THE WORST RESUME MISTAKES AND HOW TO AVOID THEM

THE WORST RESUME MISTAKES AND HOW TO AVOID THEM

by Emma Hogan

 

The Worst Resume Mistakes and How to Avoid Them

Your resume represents you. OK, maybe not your entire personality but certainly your professional experience and education. Your resume is your chance to show off to a prospective employer, highlighting your skills, abilities, work experience and academic achievements. Your resume is also a prime opportunity to provide an holistic overview of your work/life experience to date. Spent time in a foreign country working in vineyards? Put it on your resume – most prospective employers appreciate a team player who has gained confidence through different life experiences. Volunteered for a charity? Definitely provide a description of your work helping others, even if you were only there for a short period of time. The fact is, there are many ways you can make your resume stand out from other candidates – but it is probably more helpful to outline the most common resume mistakes – and advise on how to avoid repeating them yourself.

Pay Attention to Gramar Grammar and Typos

This one may seem like a no-brainer but you would be surprised how many people overlook the importance of spelling and grammar on their resume.  To repeat, your resume is your opportunity to show off your skills – so it makes sense that all text should be clear, concise, grammatically correct and entirely error free. Not only does this mean making use of the spellchecker but it also involves an understanding of the basics of punctuation. Maybe it seems a little pedantic but try not to split your infinitives or begin a sentence with a conjunction – if you really do want to make the best impression. Prospective employers are more likely to offer an interview based on the contents of a well written and grammatically correct resume than one which contains a litany of basic mistakes.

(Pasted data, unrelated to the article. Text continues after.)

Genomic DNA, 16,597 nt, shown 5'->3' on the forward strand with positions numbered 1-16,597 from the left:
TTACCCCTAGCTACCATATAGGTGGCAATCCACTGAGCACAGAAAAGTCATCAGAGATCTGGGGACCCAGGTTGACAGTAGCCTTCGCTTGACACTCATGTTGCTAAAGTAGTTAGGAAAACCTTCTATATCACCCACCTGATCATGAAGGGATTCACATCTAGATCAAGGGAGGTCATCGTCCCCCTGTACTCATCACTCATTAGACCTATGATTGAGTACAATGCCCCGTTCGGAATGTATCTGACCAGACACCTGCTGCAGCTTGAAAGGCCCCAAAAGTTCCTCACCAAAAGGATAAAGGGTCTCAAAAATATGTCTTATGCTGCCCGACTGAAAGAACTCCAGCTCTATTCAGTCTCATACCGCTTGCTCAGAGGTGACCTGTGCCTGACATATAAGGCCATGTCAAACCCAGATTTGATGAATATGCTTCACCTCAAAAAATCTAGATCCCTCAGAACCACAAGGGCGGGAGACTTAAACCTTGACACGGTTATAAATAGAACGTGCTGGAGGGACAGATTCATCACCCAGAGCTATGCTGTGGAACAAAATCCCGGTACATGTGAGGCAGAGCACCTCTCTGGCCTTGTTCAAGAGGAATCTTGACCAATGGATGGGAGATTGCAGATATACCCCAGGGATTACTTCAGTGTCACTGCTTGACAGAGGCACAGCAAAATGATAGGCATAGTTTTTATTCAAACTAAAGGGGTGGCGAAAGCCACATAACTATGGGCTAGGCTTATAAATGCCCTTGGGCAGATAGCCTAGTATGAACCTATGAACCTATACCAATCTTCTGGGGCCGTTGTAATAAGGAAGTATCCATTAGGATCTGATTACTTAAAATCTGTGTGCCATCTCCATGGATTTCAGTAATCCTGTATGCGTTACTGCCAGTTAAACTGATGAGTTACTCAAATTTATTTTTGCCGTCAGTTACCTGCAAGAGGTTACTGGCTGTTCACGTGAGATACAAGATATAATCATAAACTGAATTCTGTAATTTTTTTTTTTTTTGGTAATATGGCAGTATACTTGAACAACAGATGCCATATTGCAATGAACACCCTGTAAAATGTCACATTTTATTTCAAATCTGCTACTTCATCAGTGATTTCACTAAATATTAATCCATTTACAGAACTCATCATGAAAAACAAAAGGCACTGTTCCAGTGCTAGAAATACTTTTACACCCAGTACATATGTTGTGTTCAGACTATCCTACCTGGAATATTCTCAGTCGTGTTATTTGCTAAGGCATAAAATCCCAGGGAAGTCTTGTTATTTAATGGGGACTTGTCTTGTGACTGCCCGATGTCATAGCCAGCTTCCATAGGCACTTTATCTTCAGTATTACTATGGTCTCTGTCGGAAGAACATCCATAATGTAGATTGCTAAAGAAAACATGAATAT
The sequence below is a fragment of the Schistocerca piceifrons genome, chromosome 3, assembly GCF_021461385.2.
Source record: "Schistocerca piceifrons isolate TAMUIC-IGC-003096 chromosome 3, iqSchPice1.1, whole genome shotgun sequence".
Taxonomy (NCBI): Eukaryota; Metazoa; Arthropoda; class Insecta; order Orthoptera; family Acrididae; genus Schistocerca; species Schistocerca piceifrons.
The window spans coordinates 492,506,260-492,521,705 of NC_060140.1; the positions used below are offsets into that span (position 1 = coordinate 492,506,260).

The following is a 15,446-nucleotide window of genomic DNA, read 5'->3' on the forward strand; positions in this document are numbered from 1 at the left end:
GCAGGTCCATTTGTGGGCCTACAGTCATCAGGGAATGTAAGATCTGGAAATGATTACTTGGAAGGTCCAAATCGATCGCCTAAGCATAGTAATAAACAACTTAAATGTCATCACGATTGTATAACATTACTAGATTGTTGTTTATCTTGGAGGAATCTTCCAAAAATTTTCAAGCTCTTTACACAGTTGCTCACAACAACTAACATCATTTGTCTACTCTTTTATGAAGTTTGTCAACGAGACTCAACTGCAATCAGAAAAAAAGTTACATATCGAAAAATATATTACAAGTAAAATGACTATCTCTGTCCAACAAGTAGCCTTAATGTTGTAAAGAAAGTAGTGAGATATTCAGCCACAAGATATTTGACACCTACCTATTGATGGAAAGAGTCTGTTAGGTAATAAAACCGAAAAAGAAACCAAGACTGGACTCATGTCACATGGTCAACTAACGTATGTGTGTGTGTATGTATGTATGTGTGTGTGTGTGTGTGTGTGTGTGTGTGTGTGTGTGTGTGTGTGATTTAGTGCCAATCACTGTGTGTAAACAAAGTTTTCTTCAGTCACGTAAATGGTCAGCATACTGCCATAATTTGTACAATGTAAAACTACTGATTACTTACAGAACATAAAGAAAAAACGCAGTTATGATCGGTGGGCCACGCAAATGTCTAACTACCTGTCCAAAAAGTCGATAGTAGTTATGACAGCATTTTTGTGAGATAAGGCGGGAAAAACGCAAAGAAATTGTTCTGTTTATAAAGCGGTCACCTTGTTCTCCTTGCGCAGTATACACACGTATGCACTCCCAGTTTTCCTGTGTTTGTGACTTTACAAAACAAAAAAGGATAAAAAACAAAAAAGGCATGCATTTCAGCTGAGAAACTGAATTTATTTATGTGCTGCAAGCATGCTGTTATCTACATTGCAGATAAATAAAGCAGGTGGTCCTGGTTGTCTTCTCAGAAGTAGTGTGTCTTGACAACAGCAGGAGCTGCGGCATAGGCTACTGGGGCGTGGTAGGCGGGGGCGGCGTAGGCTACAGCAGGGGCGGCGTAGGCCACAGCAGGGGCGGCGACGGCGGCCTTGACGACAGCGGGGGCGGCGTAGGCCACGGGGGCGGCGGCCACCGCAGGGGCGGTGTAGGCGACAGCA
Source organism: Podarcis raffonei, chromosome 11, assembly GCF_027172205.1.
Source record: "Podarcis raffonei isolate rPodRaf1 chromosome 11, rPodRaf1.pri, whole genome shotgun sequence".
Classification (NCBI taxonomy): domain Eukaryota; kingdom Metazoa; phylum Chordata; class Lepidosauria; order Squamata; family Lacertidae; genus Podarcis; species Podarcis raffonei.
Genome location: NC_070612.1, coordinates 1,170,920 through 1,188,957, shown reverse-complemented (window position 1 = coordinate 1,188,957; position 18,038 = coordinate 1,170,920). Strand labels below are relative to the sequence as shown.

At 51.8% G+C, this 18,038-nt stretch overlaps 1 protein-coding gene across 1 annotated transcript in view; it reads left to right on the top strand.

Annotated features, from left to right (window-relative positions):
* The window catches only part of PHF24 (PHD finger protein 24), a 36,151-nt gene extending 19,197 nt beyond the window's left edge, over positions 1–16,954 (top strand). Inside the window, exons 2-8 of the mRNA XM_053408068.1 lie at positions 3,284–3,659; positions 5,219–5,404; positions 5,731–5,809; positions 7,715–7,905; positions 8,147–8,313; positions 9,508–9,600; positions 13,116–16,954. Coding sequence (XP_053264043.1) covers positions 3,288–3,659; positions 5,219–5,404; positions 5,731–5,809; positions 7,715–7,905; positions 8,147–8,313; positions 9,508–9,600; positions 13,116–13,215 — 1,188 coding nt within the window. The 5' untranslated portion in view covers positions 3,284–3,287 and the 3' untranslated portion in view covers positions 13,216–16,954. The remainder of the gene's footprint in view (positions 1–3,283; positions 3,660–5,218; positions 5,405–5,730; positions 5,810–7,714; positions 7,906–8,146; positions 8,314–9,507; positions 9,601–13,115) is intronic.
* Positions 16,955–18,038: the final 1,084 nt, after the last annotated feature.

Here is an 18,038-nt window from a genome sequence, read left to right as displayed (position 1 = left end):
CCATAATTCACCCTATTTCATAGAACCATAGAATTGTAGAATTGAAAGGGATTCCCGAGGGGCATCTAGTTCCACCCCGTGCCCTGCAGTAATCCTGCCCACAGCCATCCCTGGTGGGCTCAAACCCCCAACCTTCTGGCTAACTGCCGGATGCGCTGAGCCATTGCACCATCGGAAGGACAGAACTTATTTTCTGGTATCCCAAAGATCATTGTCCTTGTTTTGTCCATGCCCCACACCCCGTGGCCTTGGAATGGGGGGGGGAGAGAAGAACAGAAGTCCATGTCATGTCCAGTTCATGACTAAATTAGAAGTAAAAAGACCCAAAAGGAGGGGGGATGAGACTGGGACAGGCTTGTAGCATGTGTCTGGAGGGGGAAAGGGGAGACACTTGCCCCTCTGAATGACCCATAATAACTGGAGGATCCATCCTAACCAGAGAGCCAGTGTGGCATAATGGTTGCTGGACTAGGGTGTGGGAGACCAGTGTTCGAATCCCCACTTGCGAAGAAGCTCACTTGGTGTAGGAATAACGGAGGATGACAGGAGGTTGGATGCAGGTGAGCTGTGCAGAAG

Keep Your Resume Clear

By clear, we mean as ‘unfussy’ as possible.  If your resume is three or four pages long with paragraph after paragraph of text, you can pretty much guarantee your prospective employer will throw it in the trash.  A savvy boss will be on the look out for a resume which provides information in an easily accessible format, preferably bullet pointed and not too lengthy. Put yourself in their shoes – in today’s economic  climate, job advertisements can procure hundreds of responses and a good boss will be looking for a well formatted resume. Ask friends or family to give you an honest opinion about your resume and whether it really is easy reading – and if it isn’t? Start cutting, pasting and editing – or hire a copy editor to do the job for you.

Be Specific About Work Experience and Your Objectives